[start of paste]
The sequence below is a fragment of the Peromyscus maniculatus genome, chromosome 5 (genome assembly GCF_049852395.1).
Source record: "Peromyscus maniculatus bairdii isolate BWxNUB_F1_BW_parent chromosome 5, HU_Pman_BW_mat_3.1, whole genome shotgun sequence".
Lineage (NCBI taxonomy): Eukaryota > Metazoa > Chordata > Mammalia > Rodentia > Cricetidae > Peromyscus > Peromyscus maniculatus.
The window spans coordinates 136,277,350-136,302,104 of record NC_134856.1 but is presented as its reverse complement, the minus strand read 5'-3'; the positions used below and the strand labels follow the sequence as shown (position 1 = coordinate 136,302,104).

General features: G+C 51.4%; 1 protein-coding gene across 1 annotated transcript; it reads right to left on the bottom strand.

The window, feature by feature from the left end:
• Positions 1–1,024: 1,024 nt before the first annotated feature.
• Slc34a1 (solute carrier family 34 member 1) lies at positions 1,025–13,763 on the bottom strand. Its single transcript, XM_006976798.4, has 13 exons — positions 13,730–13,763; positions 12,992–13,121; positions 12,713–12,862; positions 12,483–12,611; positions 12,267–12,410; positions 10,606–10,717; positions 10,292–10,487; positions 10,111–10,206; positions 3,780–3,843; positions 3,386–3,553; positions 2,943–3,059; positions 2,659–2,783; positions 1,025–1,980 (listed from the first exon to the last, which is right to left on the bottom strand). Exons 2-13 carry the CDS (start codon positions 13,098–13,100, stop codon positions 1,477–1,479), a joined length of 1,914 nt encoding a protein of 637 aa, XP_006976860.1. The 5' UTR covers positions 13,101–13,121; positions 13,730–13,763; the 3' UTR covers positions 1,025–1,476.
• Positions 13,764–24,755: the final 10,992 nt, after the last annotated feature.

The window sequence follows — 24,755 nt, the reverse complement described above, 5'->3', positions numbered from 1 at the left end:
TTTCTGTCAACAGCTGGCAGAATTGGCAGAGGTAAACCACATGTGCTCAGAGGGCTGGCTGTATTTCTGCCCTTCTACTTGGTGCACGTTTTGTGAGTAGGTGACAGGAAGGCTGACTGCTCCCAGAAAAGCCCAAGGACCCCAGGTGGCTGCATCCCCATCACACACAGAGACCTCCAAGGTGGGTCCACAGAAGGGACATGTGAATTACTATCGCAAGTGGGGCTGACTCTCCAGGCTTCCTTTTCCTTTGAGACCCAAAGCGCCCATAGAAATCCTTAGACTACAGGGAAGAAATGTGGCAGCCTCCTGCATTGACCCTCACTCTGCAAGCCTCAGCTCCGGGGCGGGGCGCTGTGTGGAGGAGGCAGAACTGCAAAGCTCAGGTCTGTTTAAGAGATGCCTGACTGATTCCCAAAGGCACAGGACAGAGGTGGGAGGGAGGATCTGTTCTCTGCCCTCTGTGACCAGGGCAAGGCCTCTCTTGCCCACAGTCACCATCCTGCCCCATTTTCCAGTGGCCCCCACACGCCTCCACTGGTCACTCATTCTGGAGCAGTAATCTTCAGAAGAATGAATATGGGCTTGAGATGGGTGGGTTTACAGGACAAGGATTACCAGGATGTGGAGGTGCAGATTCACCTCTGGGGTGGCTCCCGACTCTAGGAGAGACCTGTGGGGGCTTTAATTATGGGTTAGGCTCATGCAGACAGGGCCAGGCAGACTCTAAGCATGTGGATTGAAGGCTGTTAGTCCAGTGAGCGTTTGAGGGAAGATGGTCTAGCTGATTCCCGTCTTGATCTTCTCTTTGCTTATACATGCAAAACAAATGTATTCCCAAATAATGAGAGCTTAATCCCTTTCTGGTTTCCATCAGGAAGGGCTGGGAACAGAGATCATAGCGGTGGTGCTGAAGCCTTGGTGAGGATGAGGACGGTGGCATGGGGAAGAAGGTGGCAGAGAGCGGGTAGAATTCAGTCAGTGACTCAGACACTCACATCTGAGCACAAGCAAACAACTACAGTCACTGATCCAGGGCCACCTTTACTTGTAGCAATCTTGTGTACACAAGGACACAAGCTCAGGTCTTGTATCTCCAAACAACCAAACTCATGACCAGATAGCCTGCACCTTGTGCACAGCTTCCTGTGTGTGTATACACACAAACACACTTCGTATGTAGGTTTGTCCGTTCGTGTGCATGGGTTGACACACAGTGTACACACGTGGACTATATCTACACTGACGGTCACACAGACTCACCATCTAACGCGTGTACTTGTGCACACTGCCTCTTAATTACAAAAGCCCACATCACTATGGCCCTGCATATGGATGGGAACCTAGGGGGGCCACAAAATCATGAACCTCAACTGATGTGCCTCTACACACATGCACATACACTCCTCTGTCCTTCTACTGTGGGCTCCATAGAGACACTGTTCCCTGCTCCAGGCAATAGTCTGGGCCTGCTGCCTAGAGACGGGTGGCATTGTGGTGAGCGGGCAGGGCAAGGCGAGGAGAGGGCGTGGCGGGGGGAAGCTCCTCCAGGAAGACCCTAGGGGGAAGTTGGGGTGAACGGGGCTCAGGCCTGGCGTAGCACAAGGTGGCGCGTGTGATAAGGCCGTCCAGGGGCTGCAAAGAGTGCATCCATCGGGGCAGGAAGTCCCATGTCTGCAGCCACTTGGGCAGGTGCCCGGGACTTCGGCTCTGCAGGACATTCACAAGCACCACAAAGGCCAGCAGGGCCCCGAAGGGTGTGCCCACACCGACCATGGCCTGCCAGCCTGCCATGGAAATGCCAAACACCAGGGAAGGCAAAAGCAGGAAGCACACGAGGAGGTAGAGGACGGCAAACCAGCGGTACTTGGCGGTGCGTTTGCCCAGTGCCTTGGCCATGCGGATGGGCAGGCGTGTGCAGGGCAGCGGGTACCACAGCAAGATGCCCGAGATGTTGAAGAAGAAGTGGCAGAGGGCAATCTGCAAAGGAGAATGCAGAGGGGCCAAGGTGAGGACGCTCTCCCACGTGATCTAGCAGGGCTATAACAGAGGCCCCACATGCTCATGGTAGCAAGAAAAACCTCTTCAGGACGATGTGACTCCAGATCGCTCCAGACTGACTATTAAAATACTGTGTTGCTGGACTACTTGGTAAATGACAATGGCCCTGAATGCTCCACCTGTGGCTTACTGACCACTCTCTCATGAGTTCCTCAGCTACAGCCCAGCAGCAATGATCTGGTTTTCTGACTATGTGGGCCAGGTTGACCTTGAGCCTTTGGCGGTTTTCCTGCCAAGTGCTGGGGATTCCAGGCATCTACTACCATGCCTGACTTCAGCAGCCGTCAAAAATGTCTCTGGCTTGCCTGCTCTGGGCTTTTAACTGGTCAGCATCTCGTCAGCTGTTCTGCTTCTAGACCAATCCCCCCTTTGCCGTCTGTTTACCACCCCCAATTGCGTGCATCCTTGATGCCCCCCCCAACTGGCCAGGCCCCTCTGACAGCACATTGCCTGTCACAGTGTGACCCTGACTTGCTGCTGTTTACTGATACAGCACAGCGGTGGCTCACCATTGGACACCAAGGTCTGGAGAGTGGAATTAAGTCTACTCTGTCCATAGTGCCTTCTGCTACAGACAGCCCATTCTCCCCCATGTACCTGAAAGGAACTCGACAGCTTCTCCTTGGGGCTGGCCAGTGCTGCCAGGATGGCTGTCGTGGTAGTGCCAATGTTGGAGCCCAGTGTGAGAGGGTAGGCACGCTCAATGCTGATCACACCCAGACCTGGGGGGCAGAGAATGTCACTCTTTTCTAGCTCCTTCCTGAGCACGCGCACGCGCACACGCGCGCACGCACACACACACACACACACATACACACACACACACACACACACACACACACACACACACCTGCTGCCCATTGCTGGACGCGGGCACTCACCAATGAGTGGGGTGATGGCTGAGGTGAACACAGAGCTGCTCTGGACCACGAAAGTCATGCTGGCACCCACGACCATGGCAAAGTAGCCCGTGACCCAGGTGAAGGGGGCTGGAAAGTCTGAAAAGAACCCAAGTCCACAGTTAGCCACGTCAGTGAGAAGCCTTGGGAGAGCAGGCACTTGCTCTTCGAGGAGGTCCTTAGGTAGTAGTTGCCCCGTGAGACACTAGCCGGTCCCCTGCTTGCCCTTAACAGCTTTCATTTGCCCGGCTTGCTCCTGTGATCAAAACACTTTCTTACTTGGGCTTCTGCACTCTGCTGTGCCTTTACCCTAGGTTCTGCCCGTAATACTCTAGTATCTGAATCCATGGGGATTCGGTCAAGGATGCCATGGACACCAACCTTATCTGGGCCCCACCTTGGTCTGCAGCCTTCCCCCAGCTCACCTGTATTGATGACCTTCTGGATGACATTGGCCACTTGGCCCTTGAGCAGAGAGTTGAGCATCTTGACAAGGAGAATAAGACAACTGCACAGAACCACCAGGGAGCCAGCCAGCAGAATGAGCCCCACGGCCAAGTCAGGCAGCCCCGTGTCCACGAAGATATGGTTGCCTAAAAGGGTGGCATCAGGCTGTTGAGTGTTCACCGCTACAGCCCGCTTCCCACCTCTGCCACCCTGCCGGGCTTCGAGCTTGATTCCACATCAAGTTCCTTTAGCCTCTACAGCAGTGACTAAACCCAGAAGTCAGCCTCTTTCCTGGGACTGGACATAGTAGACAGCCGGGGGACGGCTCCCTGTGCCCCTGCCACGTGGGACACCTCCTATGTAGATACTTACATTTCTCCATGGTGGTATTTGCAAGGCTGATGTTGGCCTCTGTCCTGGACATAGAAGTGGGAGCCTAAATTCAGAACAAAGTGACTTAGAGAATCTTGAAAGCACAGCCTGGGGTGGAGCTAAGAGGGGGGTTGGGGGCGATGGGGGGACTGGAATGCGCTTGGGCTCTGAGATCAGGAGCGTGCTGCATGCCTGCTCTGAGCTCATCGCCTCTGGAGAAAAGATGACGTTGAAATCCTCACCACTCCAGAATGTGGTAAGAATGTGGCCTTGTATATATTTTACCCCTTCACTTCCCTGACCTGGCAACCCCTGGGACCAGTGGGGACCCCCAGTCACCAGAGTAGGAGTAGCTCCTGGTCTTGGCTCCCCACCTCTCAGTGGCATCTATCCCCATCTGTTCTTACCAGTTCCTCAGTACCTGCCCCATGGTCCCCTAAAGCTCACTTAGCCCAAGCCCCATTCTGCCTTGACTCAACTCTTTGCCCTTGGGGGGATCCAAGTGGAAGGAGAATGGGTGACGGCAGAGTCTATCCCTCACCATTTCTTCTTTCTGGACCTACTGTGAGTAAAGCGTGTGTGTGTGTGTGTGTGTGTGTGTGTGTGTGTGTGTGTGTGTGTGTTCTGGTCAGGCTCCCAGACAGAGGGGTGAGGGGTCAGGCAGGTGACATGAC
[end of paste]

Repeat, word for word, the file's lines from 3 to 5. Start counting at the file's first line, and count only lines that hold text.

Lineage (NCBI taxonomy): Eukaryota > Metazoa > Chordata > Mammalia > Rodentia > Cricetidae > Peromyscus > Peromyscus maniculatus.
The window spans coordinates 136,277,350-136,302,104 of record NC_134856.1 but is presented as its reverse complement, the minus strand read 5'-3'; the positions used below and the strand labels follow the sequence as shown (position 1 = coordinate 136,302,104).

General features: G+C 51.4%; 1 protein-coding gene across 1 annotated transcript; it reads right to left on the bottom strand.